Bloggery

If I were the sort of person to list things I hate, moving and hot/humid weather would absolutely be in the top 5. Possibly the top three. Suffice it to say, I am in a better mood post-move than I was for the month pre-move.

Luckily, even though I live without central air or ceiling fans (but window unites now, yay!), I work in a well air conditioned building, and therefore have respite from the heat during the bulk of the day. It’s gotten cooler, but it’s still wildly humid, and the AC is much appreciated.

Once nice thing about summer at a library like mine is that, while still quite busy, there is a little time to catch up on professional reading related to projects we’re working on. Right now I have a stack of articles on faculty spaces in academic libraries, another on screencasting tutorials for students, and a number of bookmarked blog posts on social media (Pinterest especially) to catch up on. I enjoy that the library world has a plethora of blogs in a wide range of topics and specialties, some of which are highly personal and some of which are strictly professional. I find it’s usually easy to get a few different perspectives on the topics of the day, even given that there’s a bit of an echo chamber effect (blogs talking to each other but not engaging with wider audiences).

I follow a number of the “big” names – In the Library with the Lead Pipe, Hack Library School, and the Smithsonian Libraries Blog, to name a few. There are also a few smaller* blogs I follow, and I’d recommend to anybody interested in the topic:

SearchReSearch: Billed as “A blog about search, search skills, teaching search, learning how to search, learning how to use Google effectively, learning how to do research.” It focuses heavily on using Google’s tools for research, which I find helpful, both because Google does provide a number of powerful search tools, and because it’s relied on heavily and to some degree trusted by the public. While librarians occasionally steer people away from Google and similar broad public-web search activities, it’s also important to be able to meet the user where they are, and I think SearchReSearch provides good skills for librarians to do just this. I also like the blog/author’s approach to information searching, wherein a problem is presented, readers are encouraged to participate by “searching along with” one another, and then strategies and tactics are discussed. It’s as useful, if not more so, than the “Information Access Services” class I took in graduate school.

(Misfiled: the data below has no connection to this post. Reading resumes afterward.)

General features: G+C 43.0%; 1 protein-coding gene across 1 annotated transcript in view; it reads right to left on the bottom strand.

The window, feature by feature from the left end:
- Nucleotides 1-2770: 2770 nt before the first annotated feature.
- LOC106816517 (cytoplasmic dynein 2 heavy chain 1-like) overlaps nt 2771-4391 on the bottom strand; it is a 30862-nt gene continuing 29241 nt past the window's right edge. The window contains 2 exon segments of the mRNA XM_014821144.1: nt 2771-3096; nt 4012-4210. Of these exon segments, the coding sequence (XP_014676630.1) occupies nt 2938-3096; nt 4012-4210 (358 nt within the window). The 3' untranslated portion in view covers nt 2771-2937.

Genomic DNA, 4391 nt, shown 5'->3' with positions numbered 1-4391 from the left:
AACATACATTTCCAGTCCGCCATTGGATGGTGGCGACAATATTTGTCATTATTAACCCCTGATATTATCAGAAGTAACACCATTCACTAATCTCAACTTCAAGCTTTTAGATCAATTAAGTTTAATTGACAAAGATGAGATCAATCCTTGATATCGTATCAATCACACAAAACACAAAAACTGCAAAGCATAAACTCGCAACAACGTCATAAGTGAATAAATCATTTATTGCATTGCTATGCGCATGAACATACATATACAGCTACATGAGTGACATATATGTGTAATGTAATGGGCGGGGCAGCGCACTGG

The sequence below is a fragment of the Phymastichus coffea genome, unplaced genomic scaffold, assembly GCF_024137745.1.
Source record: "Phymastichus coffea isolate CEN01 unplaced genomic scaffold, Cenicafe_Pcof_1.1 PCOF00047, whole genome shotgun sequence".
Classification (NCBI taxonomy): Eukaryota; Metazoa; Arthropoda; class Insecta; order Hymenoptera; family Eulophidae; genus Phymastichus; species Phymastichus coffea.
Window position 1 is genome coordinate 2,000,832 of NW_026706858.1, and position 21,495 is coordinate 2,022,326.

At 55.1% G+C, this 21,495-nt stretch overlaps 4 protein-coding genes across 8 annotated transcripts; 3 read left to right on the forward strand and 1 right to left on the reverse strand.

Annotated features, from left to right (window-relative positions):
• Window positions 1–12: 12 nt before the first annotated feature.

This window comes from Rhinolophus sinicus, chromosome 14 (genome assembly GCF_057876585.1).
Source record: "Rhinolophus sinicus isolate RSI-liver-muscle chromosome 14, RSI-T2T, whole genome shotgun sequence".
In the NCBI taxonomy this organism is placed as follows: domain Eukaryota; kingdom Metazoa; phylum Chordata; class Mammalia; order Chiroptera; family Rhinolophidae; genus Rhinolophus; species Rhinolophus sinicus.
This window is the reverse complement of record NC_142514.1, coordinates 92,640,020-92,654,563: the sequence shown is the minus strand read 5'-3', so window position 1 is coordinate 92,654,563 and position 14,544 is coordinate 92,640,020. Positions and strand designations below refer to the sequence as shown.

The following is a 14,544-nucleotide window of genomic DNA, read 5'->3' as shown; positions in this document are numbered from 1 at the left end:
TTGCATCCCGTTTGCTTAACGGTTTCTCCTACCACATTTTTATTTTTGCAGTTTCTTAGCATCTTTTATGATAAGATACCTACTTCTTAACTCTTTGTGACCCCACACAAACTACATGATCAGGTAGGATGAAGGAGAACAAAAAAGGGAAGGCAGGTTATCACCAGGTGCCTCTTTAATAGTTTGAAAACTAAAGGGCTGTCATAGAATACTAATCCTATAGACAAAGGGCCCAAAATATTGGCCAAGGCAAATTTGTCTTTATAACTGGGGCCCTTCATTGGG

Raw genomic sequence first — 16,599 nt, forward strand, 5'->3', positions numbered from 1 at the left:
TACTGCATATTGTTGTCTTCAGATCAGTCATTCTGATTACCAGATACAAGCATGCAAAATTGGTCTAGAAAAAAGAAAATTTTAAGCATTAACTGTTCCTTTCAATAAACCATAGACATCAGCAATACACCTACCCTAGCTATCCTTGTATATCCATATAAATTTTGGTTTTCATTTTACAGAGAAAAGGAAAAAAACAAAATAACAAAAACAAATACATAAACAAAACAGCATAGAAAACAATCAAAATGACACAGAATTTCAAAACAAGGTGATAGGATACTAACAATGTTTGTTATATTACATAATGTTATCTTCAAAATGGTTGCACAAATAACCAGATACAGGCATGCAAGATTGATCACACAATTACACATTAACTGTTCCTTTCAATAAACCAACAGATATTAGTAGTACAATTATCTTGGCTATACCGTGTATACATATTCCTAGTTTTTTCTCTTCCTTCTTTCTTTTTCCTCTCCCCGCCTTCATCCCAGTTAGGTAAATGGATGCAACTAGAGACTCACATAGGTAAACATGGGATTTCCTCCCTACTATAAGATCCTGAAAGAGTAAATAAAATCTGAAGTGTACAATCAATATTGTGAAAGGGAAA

Eleventh Stack: A blog from the Main branch of the Carnegie Library of Pittsburgh highlighting their offerings, co-written by a number of librarians and staff members. I’m not sure how I was turned on to this blog, but I really like that it blends in a personal element to discussions about home renovations, diabetes treatment, and other topics. The bloggers do a good job of presenting the library as a solution to their problems or questions – framing the library as a resource for fun and information.

Swiss Army Librarian: This blog, written by one public library reference librarian, is really hands-on and tactical, as the name implies! He talks about little things, like the “Reference Question of the Week” post, where he discusses a specific reference question and how he did (or didn’t) find the answer. He also discusses library policies and ongoing projects in a frank and open manner. I like that this blog provides some transparency to library administration, and Herzog is really upfront about what has or has not worked for various policies and projects the library has undertaken. It’s a good behind-the-scenes glimpse into the inner workings of a public library.

Finally, two blogs I like, but aren’t updated as often: The ‘M’ Word: Marketing Libraries and The Outreach Librarian. The former is written by a pair of librarians presenting information on marketing trends and tactics in the library world, bringing in outside experience and a tried-and-true perspective. The latter is written by a blogger who does both academic and public style library outreach, and highlights the work of other outreach librarians. Individual programs and assessment are discussed, and it’s a great place to go for inspiration.

What library blogs do you read?

* By smaller, I’m not even considering delving into hit counts, blogbacks or other quantitative metrics. I consider these smaller because of the relatively small staff behind the blogs, the individual perspectives they provide, and especially the practicality of the tips they provide.